Warren Buffett Downplays His Battle With Elon Musk in Nevada Over Solar Power

The world's third-richest man says "We don't have a problem with net meters." Nevada citizens disagree.

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Elon Musk has his fingers in many pies. One of those pies just happens to be Warren Buffett’s pie. These two billionaire gunslingers are duking it out in the Wild West — Nevada, to be precise — over the solar power market. Buffett, in a three-hour interview with CNBC that aired on Monday, spoke about their quarrels.

After PayPal, about a decade ago, Musk started a company called SolarCity with two of his cousins. SolarCity, which made its way into Nevada in 2014, initially made it very easy for homeowners to transition to solar power. SolarCity would lease and install solar panels, at no up-front cost, to homeowners in Nevada who wished to make the jump. Soon, 17,000 people had made the investment. And all 17,000 anticipated significant and expeditious returns on that investment.

Solar power is subsidized. Homeowners who harness solar energy get discounts and tax incentives. “The reason the society believes in subsidizing solar and wind is because of damages to society that may result over decades from carbon emissions,” Buffett explained to CNBC. “Society has an interest in it, and, subsidized by the Federal Government, society is — in effect — paying for it.” These homeowners also get to participate in “net metering,” an incentive program through which solar-power-generating homes can sell their excess energy back to the power grid. Paired with SolarCity’s sign-on incentives, the decision became a no-brainer.

A photovoltaic array at Truckee Meadows Community College in Reno, Nevada.


But this excess energy, due to incentivizing regulations, cost the grid more than electricity proper costs. And therein, Buffett claims, lies the problem. Buffett is the CEO of Berkshire Hathaway. Berkshire Hathaway owns NV Energy, the top utility company in Nevada. NV Energy sells electricity (and also has its own solar program). In Buffett’s eyes, then, this subsidization was unfair to electricity consumers who did not have solar, who, aware or not, were paying an artificially inflated price for their electricity. No doubt it seemed more unfair to Buffett himself, whose company was aware that they were paying artificially inflated prices when buying back excess power from the grid.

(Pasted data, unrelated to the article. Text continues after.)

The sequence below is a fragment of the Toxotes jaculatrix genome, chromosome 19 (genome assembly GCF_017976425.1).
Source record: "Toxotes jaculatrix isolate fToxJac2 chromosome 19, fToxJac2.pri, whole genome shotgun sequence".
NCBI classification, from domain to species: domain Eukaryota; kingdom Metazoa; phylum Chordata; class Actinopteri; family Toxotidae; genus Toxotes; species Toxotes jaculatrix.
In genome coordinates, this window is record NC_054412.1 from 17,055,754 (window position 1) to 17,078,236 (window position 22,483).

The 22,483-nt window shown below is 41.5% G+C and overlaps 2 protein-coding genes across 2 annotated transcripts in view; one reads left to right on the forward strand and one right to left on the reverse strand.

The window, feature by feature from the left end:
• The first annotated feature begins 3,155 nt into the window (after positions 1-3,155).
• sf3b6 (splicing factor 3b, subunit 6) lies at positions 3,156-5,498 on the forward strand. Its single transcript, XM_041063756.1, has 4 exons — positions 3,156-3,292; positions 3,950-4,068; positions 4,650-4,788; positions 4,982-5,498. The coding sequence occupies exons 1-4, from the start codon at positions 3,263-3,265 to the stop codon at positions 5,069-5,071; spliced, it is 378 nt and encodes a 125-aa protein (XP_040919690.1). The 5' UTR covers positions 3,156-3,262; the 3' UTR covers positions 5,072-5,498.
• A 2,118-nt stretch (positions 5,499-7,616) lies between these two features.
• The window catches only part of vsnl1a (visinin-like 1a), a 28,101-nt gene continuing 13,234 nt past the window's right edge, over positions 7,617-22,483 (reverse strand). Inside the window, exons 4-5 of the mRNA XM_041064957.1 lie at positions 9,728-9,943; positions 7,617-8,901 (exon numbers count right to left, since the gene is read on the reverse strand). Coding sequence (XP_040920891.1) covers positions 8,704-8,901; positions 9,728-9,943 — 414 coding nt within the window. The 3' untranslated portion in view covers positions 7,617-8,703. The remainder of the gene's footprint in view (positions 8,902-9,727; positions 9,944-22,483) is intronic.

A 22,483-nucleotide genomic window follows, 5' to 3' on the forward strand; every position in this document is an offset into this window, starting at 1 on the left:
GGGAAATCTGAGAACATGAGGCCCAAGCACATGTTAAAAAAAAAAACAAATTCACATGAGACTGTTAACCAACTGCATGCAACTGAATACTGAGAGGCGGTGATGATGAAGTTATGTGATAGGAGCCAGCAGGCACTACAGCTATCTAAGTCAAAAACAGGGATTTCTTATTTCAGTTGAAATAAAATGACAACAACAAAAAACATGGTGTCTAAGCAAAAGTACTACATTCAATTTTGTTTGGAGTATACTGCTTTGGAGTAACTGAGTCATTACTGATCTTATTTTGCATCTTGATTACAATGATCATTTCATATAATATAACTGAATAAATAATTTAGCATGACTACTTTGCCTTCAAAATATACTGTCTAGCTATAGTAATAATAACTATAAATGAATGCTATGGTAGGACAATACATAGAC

So Nevada turned the tables on Musk, SolarCity, and these 17,000 new customers: In late December, Nevada’s Public Utilities Commission played the grinch when it decided to overcharge solar-powered homes. These homeowners’ long-term investment plans evaporated overnight.

Warren Buffett and Elon Musk.

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Buffett, in an interview with CNBC on Monday, responded to viewer questions about this clash (a clash that Bloomberg Business intensified with a cover story): two viewers asked why Buffett’s companies are preventing and deterring net metering in Nevada. Buffett responded:

“We don’t have a problem with net meters, and we’re the leading in renewables in the country among regulated utilities. The [unintelligible] we do not want our million-plus customers that do not have solar to be buying solar at 10 and a half cents when we can turn it out for them at 4 and a half cents or buy it at 4 and a half cents. So, we do not want the non-solar customers, of whom there are over a million, to be subsidizing the 17,000 solar customers. Now, solar customers are subsidized through the Federal Government — as we are, with our wind and solar operations ourselves. …
“In Nevada, [Musk’s company, SolarCity] had an arrangement for a very limited number of people — and the public utility commission decides this — they had an arrangement where the utility had to pay way above market for solar produced by these 17,000 homes, and that —“

The interviewer interrupted to clarify: “For instance, if I have solar electricity that I’m producing, that’s more than I need, I can sell it back to you…”

“At 10 and a half cents. When we could buy someplace else for 4 and a half cents, or make it ourselves for 4 and a half cents. And that costs the million-plus customers a price. And the public utility commission — there’s three utility commissioners — the public utility commission decided that was unfair to the million-plus people who didn’t have solar, and they said ‘It’s fine to sell it back, but sell it back at market price.’”

Warren Buffett blocking the sun.

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But the issue may be greater than Buffett lets on. The Public Utilities Commission’s decision forced SolarCity to pack up, terminate over 550 jobs, and move out. And the 17,000 customers, painted villains by Buffett and NV Energy, are — for now — left out to dry.

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